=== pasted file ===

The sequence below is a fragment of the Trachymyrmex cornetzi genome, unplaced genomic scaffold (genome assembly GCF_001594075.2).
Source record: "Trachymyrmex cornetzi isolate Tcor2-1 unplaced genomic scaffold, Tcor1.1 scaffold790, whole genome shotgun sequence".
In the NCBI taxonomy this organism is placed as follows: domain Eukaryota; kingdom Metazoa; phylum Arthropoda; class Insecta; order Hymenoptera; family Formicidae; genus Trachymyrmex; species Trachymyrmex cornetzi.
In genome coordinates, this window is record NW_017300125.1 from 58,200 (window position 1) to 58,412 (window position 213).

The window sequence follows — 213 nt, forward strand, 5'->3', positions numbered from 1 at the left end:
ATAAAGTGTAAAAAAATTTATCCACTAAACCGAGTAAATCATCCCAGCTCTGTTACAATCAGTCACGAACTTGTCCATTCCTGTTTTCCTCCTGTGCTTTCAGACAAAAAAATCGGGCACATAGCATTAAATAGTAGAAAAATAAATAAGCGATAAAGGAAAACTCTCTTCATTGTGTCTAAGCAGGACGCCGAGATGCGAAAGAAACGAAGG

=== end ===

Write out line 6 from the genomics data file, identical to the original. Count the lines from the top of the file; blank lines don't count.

ATAAAGTGTAAAAAAATTTATCCACTAAACCGAGTAAATCATCCCAGCTCTGTTACAATCAGTCACGAACTTGTCCATTCCTGTTTTCCTCCTGTGCTTTCAGACAAAAAAATCGGGCACATAGCATTAAATAGTAGAAAAATAAATAAGCGATAAAGGAAAACTCTCTTCATTGTGTCTAAGCAGGACGCCGAGATGCGAAAGAAACGAAGG